Film Terms


Film Terms Glossary - Index
(alphabetical and illustrated)
Introduction | A1 | A2-B1 | B2 | B3-C1 | C2 | C3 | C4-D1 | D2-E1 | F1 | F2-I1
I2-L1 | L2-M1 | M2-O1 | O2-P1 | P2-S1 | S2 | S3 | S4 | S5-T1 | T2-Z

Film Terms Glossary
Cinematic Terms
Definition and Explanation
Example (if applicable)

the basic building block or unit of film narrative; refers to a single, constant take made by a motion picture camera uninterrupted by editing, interruptions or cuts, in which a length of film is exposed by turning the camera on, recording, and then turning the camera off; it can also refer to a single film frame (such as a still image); a follow-shot is when the camera moves to follow the action; a pull-back shot refers to a tracking shot or zoom that moves back from the subject to reveal the context of the scene; see also scene and sequence; shot analysis refers to the examination of individual shots; a one-shot, a two-shot, and a three-shot refers to common names for shooting just one, two, or three people in a shot

Example of a single film frame or shot, of Fay Wray rehearsing the moment of meeting Kong, from King Kong (1933).
shot, scene, and sequence
a shot, scene, and sequence together make up the larger dramatic narrative of film; scenes are composed of shots, sequences are composed of scenes, and films are composed of sequences.  
sight gag
aka visual gag; an image that conveys humor visually, usually non-verbally; often used in silent film comedy, or in films with very little dialogue. Example: all silent film comedies, Jacques Tati's Playtime (1967), the animated film The Triplets of Belleville (2003), or the scene of Cameron Diaz with semen as her hair-gel in There's Something About Mary (1998) (pictured), or numerous examples from James Bond films, such as Moonraker (1979) (pictured) - the death of a henchman propelled head-first into a billboard advertising British Airways claiming: "We'll Take More Care of You" - his head appeared consumed by the flight attendant's mouth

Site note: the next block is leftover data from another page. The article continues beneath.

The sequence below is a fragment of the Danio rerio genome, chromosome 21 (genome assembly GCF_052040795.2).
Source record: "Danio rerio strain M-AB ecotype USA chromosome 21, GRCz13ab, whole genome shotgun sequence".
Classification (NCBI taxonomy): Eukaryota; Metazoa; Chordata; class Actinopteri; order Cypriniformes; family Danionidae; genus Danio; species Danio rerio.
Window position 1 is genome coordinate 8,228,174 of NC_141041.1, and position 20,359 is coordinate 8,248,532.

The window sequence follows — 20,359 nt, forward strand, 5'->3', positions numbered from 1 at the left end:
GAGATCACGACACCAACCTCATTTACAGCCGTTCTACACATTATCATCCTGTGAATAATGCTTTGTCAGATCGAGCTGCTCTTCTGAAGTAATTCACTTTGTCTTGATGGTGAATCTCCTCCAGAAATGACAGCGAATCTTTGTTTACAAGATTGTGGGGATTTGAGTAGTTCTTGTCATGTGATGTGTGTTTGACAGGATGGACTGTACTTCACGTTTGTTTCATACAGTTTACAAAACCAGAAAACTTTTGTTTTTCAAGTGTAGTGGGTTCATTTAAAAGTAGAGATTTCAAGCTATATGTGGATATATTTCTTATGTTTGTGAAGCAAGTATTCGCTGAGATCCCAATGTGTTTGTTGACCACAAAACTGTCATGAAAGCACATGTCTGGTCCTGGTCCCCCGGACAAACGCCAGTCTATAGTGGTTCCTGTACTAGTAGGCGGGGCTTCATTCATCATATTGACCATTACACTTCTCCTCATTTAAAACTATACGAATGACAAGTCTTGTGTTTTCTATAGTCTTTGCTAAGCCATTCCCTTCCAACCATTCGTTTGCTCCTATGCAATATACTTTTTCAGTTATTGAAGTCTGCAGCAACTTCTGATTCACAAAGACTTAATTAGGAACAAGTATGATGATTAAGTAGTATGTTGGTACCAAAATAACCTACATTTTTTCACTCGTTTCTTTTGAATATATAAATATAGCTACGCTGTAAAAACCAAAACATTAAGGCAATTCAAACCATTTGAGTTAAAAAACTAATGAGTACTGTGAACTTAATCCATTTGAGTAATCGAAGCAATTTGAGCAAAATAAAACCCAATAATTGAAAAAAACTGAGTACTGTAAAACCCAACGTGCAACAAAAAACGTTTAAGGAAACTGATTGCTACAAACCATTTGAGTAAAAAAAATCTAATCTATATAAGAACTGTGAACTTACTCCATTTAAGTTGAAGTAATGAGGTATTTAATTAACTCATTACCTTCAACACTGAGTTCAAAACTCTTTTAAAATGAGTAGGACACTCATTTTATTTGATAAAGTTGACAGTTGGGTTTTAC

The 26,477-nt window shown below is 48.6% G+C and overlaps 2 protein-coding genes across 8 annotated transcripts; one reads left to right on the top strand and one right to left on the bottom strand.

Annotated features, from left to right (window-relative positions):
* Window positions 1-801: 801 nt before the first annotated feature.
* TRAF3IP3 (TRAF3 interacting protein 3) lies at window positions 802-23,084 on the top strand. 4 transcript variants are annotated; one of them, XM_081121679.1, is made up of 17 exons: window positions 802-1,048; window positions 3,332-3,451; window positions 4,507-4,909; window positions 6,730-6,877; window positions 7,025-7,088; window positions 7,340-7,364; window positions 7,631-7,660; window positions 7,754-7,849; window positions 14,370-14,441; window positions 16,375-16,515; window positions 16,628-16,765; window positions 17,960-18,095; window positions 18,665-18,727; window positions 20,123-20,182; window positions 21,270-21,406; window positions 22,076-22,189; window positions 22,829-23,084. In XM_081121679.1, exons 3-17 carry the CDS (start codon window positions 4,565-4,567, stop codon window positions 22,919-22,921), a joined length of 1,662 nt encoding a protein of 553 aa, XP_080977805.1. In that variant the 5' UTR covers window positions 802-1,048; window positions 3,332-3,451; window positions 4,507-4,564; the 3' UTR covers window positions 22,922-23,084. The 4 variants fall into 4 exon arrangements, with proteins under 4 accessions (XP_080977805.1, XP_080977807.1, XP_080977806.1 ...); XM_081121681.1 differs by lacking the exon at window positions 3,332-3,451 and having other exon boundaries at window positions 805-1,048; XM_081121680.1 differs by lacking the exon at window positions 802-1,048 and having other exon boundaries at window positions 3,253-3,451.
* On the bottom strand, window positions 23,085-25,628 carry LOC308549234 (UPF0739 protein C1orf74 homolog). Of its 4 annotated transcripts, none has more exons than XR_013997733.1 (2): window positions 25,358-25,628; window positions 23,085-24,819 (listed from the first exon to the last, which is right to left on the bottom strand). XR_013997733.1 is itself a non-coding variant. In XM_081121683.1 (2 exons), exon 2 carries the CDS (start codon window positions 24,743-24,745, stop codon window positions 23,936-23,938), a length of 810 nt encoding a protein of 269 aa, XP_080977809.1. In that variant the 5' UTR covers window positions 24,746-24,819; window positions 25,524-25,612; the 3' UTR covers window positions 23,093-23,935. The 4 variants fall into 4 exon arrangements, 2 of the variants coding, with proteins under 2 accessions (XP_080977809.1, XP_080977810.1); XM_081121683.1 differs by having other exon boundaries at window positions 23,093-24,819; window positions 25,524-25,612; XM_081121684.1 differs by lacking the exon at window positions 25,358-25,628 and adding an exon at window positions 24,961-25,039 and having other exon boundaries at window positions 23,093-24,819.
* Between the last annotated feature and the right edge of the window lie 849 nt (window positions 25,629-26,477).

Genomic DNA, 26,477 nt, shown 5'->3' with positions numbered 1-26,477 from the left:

silent film
(or silents)
the term for motion pictures without sound (spoken dialogue or synchronized soundtrack), although they were often accompanied by live commentary, piano-music, sound effects, and/or orchestration; the period from about 1895 to 1927 (when "talkies" were introduced); contrast with talkies.
silver bullet
aka "magic bullet" - a solution that completely solves the complicated dramatic problem within a film; the term was derived from European folklore in which only a silver bullet could kill a werewolf. Example: the silver bullet was used in The Lone Ranger Show (on radio and TV, and later on film) as a symbol of the Lone Ranger's presence to solve various problems.
refers to a film element, used by the film-maker to indicate a character's or object's relative strength compared to other things or persons Example: in Citizen Kane (1941), Kane looks massive compared to wife Susan working on a puzzle and dwarfed in size by a gigantic fireplace
skip frame
the optical printing effect of skipping or cutting out certain frames of the original scene to speed up the action  
slapstick (comedy)
a broad form of comedy in which the humor comes from physical acts or pantomime, frequently harmless violence and pratfalls intended to produce laughter. The name was derived from a device called a slapstick, two boards that slapped together with a loud crack when used to strike something or someone; prevalent during the silent era and in early talkies, with its primary motif being pie-throwing.